Initially the army when organizing was very disorganized. They suffered battle losses while in the Cumberland Mts. Men were seperated and scattered and cut off from their commands. It took some of them months to work through Rebel occupied territory and rejoin their command especially when that command had to evacuate Cumberland Gap and retreat to Gallipolis, Ohio. When men didn"t show up to answer roll call (they were hiding out in caves in the mts and making their way at night when they could) then they would be charged as deserters. Some applied for pension in the early 1900s and found they had been charged with desertion and were unable for pensions for that fact. When they proved they had been cut off and had rejoined and fought for another 3 - 3 1/2 years the charge was dropped and they received pensions. The fact the charge had been brought could never be dropped but the charge itself was. Control of those mountains was hotly contested with both sides winning and loosing. There was a rule against going to the bathroom unless at the "sinks", no drinking or gambling (wanted to keep them in fighting shape at all times). All of the men got chronic diarrhea from the impure water and poor food (sometimes horse corn) and could not make it from their tents to the sinks and if they were caught going between the tents, especially the officers quarters, they would be arrested. Keep in mind the US govt expected many a thousand or so men to flock to the enlistment points in Ky. What they got was hundreds of thousands. They were overwhelmed. Not enough food, no tents or housing of any kind, no hospitals. The few doctors had little to no medicine (like quinine) and epidemics of chickenpox, smallpox, measles, mumps broke out as men came into the camps to enlist and had that at the time. It spread like wildfire. When "hospitals" were available they were houses or shacks commendered wherever they could be found or tents. Sometimes just rough branches spread over each other tent fashion. Not enough blankets. Not enough anything. One man put on a uniform and go on picket duty, come back, take it off and the next man would put it on. Disease control was nonexistent. The army was constantly on the march and moved sometimes for days or on end, stop for a day and be off the next back the way they came. Overwhelmed enlistment points, diseases, constant fighting and men who were farmers one day trying to learn to fight and be soldiers the next. Only way I know anything about CW is the fact we lived outside of Washington, D.C. for 8 years. I was raised "Confederate" with a flag in one hand and singing Dixie because William Lindsey Renfro was a Confederate from Texas (my mother swore this all the way to her grave). I went to the Nat. Archives one day to look him up. A year later I swallowed my pride and checked the Union Index. There he was Union from East Tennessee in the 6th Tn. Vol. Inft. Turns out he had a Confed. brother from Arkansas and did live in Texas (after 1880). Now all this while I had an original photo of him in his uniform hanging on my wall. There was no standard uniform at that point and I rationalized that the gun he was holding and blocking part of his belt buckle only made it look like it said U.S. I decided to look up one more ancestor, James Graves of the 3rd Tn. Then I thought I would look up just a few comrades pension files to verify fights and battles. When I fought the first few personal stories about battle experiences etc. I was hooked worse than any soap opera fan. Then I decided I would do the lst, 2nd, 3rd and 6th Tn. since I had people in all. Guess I've written up about 5,000 pages total. Natch we moved before I completed any one regiment but have carded medical records and compiled service records for two of them and will, so help me, get back long enough to finish at least the 2nd. Turned out to be a lot bigger job than I thought but absolutely absorbing and totally satisfying. I can go by a soldier's grave now and know, sometimes what he looked like, if he had a family and what he did to try to support them since his health would be so broken he could no longer farm. One Special Examiner (sent to take statements and verify claims for pensions) went on a 3 day journey into the mountains. While he was taking this man's statement another man, a vagrant in holey clothes, stopped by for a handout. Turned out he had also been a Union soldier, had been taken prisoner of war, mistreated and imprisoned with the Great Train Robbery guys. The Examiner had brought a book to read at night written by the leader of these Union soldiers and civilians, and this vagrant soldier was in it. The Examiner was so moved by the man's condition and plight he got the pension process started that got a pension for him. The man had had his forehead cut open with an ax, during a fight, prior to the CW and reported asked witnesses to fry the brains that came out for his supper. He had epileptic fits and had lot part of a hand falling in a fire. Now I defy anyone not to look for more stories like that.Now I can stand by a grave and know about someone and the sacrifices they made and be able to silently appreciate all they did to preserve our freedom. Well here I am rambling again but the CW is such a wonderful source of human interest stories. Keep going on your ancestors. Look at all the pension files they have and as many of their company and regiment as you can. If you find a card with a notation on the bottom have the Special Services room at the Archives look it up. Sometimes that can lead to another story. Maybe I'll have added another CW "addict". Our history should be remembered and where better than through the words of those who made it. Happy researching. Nancy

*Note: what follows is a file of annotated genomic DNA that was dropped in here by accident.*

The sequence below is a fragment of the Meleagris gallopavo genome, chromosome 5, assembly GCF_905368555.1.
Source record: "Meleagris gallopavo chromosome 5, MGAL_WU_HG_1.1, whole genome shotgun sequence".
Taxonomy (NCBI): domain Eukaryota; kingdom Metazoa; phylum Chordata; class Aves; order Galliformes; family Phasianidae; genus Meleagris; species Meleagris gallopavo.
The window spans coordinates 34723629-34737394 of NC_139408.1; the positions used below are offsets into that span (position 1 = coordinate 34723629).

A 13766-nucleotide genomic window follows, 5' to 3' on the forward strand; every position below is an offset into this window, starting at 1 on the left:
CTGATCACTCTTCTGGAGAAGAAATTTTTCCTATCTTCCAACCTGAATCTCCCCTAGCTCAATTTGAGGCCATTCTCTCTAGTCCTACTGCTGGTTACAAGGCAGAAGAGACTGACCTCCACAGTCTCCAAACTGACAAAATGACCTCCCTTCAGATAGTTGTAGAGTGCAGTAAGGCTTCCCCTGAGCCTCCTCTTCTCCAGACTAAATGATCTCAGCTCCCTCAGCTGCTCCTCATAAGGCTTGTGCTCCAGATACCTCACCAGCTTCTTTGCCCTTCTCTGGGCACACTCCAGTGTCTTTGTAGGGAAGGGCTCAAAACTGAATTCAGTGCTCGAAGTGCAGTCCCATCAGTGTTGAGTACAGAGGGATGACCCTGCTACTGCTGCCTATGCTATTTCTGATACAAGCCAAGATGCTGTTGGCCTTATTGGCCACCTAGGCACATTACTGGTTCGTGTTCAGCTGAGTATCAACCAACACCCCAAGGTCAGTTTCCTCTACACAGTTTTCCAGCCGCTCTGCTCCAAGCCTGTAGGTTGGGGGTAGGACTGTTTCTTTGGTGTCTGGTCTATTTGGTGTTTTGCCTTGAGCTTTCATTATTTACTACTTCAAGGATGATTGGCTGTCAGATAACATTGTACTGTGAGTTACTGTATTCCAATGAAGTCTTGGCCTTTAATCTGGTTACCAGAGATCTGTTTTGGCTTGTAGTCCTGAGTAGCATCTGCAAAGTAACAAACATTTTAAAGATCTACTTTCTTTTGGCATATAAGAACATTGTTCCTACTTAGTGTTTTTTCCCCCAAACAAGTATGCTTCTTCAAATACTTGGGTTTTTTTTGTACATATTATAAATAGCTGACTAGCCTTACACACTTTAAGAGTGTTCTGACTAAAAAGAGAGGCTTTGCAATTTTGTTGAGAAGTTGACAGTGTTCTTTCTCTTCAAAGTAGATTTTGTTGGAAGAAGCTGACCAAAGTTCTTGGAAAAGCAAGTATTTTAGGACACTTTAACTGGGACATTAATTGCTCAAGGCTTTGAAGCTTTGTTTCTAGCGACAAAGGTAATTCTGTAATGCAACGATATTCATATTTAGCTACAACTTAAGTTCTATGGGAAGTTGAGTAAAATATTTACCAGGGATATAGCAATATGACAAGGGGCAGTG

Need to edit before I hit reply buy trust you get the jest of it. Nancy